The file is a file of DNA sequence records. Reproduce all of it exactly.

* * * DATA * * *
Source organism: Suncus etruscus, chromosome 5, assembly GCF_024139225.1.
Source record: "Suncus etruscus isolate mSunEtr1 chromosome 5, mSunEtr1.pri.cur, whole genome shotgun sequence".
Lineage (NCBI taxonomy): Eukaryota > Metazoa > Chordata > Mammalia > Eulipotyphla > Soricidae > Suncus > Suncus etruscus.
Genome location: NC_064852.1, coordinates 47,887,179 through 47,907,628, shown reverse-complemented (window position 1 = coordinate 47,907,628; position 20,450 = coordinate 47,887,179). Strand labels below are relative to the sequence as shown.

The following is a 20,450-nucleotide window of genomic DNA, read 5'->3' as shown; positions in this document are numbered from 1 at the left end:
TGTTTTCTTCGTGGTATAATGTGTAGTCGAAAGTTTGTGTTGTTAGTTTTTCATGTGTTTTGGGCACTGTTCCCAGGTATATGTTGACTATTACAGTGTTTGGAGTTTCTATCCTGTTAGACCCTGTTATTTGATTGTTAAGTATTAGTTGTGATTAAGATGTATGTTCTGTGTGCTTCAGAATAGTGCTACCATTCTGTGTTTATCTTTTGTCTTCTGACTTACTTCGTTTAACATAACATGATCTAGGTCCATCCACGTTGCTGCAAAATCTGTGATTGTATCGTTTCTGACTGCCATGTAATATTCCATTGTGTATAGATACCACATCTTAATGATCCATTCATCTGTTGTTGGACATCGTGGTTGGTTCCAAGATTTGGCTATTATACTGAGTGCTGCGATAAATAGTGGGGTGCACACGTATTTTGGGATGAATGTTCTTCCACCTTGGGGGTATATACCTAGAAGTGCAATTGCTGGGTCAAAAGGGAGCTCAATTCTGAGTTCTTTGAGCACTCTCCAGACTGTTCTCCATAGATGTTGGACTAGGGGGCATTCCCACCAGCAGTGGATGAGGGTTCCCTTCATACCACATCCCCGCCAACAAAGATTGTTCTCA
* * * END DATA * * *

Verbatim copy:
Source organism: Suncus etruscus, chromosome 5, assembly GCF_024139225.1.
Source record: "Suncus etruscus isolate mSunEtr1 chromosome 5, mSunEtr1.pri.cur, whole genome shotgun sequence".
Lineage (NCBI taxonomy): Eukaryota > Metazoa > Chordata > Mammalia > Eulipotyphla > Soricidae > Suncus > Suncus etruscus.
Genome location: NC_064852.1, coordinates 47,887,179 through 47,907,628, shown reverse-complemented (window position 1 = coordinate 47,907,628; position 20,450 = coordinate 47,887,179). Strand labels below are relative to the sequence as shown.

The following is a 20,450-nucleotide window of genomic DNA, read 5'->3' as shown; positions in this document are numbered from 1 at the left end:
TGTTTTCTTCGTGGTATAATGTGTAGTCGAAAGTTTGTGTTGTTAGTTTTTCATGTGTTTTGGGCACTGTTCCCAGGTATATGTTGACTATTACAGTGTTTGGAGTTTCTATCCTGTTAGACCCTGTTATTTGATTGTTAAGTATTAGTTGTGATTAAGATGTATGTTCTGTGTGCTTCAGAATAGTGCTACCATTCTGTGTTTATCTTTTGTCTTCTGACTTACTTCGTTTAACATAACATGATCTAGGTCCATCCACGTTGCTGCAAAATCTGTGATTGTATCGTTTCTGACTGCCATGTAATATTCCATTGTGTATAGATACCACATCTTAATGATCCATTCATCTGTTGTTGGACATCGTGGTTGGTTCCAAGATTTGGCTATTATACTGAGTGCTGCGATAAATAGTGGGGTGCACACGTATTTTGGGATGAATGTTCTTCCACCTTGGGGGTATATACCTAGAAGTGCAATTGCTGGGTCAAAAGGGAGCTCAATTCTGAGTTCTTTGAGCACTCTCCAGACTGTTCTCCATAGATGTTGGACTAGGGGGCATTCCCACCAGCAGTGGATGAGGGTTCCCTTCATACCACATCCCCGCCAACAAAGATTGTTCTCA